Three musical masters, each with a command of his respective instrument whether performing solo, as leader or as accompanist, the Yes! trio embodies the very lifeblood and enduring purpose of jazz. Omer Avital (bass), Aaron Goldberg (piano), and Ali Jackson (drums), represent 20 years of shared experience that is as diverse and vibrant as their individual backgrounds. Avital, an Israeli of Yemeni/Moroccan descent; Jackson, a Detroit-raised Black American with Islamic roots, and Goldberg, a Jewish Bostonian, bring a tremendous wealth of experience to their first recording as a trio, Yes! (Sunnyside)
Extracts from a recent four-star DownBeat review confirms Yes!’ appeal:
“Yes! is performed with such confidence and finger-snapping sense of relaxation/jubilation that its whole is greater than its parts. One might expect this trio to bust out of the gate at warp speed, perhaps plying Latin rhythms, folk melodies, or progressive improvisations (as Goldberg did on the recent Bienstan with Guillermo Klein) in a burst of Manhattan-centric energy. Jackson/Goldberg/Avital instead take a traditional approach to Monk, Ellington, and Abdullah Ibrahim, then jump on Avital’s romping title track with a shared sense of joy. Highlights are many: the lovely warmth of Avital’s solo over Jackson’s brushwork in his sweet ‘El Soul’; the Basie-esque sizzle of Mercer Ellington’s ‘Way Way Back’; the feeling between the notes of Ibrahim’s inchworm-like ‘Maraba Blue’; the funky butt groove of Duke Ellington’s ‘The Shepherd.’
The Yes! trio . . . takes their sweet time, and puts some serious soul to CD.”
Yes!’ familiarity and flow is founded in the trio’s shared history. The members of the trio met in the early 90s during their formative years at Manhattan School of Music, the New School for Jazz and Contemporary Music, and eventually, on the road. After many gigs working together and apart the trio first recorded together on Avital’s 2006 release, The Ancient Art of Giving. Additionally, Avital, Goldberg, and Jackson have stellar credits as both leaders and sidemen. Goldberg has recorded four albums as a leader and has been a regular member of groups led by Joshua Redman, Kurt Rosenwinkel, and Al Foster and a co-leader of projects with Guillermo Klein. Jackson is a longstanding member of Wynton Marsalis’ small groups and the Lincoln Center Jazz Orchestra.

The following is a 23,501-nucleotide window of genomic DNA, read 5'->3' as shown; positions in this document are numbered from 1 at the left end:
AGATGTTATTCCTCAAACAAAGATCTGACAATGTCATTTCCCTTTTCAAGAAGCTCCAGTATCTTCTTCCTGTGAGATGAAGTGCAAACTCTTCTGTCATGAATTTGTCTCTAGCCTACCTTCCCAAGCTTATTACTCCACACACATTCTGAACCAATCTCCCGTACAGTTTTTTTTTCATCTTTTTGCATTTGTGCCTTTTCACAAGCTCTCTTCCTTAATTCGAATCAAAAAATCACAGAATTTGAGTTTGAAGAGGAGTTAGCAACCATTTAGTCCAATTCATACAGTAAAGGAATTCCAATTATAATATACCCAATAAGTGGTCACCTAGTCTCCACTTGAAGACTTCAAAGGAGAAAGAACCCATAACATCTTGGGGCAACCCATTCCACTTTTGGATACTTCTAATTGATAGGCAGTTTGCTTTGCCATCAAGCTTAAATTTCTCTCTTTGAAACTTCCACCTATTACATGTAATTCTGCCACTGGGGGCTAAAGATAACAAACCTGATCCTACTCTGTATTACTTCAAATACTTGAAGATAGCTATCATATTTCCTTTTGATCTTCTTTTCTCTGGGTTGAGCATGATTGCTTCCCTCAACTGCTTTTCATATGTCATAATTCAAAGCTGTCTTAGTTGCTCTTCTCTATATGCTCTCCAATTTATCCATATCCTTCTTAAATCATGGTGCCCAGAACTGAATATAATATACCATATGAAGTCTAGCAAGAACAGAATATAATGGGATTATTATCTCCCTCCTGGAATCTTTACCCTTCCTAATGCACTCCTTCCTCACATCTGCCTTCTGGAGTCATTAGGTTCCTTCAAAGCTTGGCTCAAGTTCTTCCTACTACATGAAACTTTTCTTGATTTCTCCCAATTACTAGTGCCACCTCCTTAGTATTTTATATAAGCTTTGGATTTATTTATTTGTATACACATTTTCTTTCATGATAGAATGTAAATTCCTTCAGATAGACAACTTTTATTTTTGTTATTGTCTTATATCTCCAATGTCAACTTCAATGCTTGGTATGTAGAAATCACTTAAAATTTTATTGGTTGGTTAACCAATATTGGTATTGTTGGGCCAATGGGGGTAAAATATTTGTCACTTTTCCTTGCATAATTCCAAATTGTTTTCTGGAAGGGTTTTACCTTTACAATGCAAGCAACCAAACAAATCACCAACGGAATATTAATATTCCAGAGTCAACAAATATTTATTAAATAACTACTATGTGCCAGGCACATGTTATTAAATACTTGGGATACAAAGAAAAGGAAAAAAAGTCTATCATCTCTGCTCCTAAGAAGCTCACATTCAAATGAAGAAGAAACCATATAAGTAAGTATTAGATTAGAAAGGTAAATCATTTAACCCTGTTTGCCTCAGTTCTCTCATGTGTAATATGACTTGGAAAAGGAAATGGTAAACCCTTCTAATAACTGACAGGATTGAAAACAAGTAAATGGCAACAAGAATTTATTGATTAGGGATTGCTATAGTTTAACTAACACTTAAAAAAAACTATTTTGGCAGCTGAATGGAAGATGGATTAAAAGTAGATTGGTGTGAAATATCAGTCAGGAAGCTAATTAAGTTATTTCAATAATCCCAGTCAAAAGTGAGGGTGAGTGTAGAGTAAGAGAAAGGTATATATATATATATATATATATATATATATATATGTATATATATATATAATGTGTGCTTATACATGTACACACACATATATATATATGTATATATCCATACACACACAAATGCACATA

Avital, with eight album credits as a leader, is one of the busiest bassists and project leaders in jazz, as a collaborator with such NYC peers as Jason Lindner and Avishai Cohen, as well as a variety of Middle Eastern and North African artists, and alongside Roy Haynes and Jimmy Cobb. But there is an undeniable quality to their work as Yes! that is not present on their other recordings or shared pursuits.
“We each have our individual projects as leaders,” Goldberg says, “but nevertheless this band has been a band for almost 20 years without ever recording in the studio. The songs that we recorded were simply songs that we all loved and wanted to record at that moment. Some were familiar, others were new. We just wanted to go in there and play, i.e., we wanted to make a ‘playing’ record that represented what we do organically without a lot of conceptual planning.”
“Elasticity is one of our great strengths as a trio,” Jackson adds. “As our professional artistic experiences have increased over the years so has our artistic ambition. We’re using international folk music and music from other cultures inside the fundamental and primary elements of jazz, blues and swing. Out of all of these ideas and concepts we always arrive at a feel-good vibe and swinging music. When we play together there is only one rule – fun!”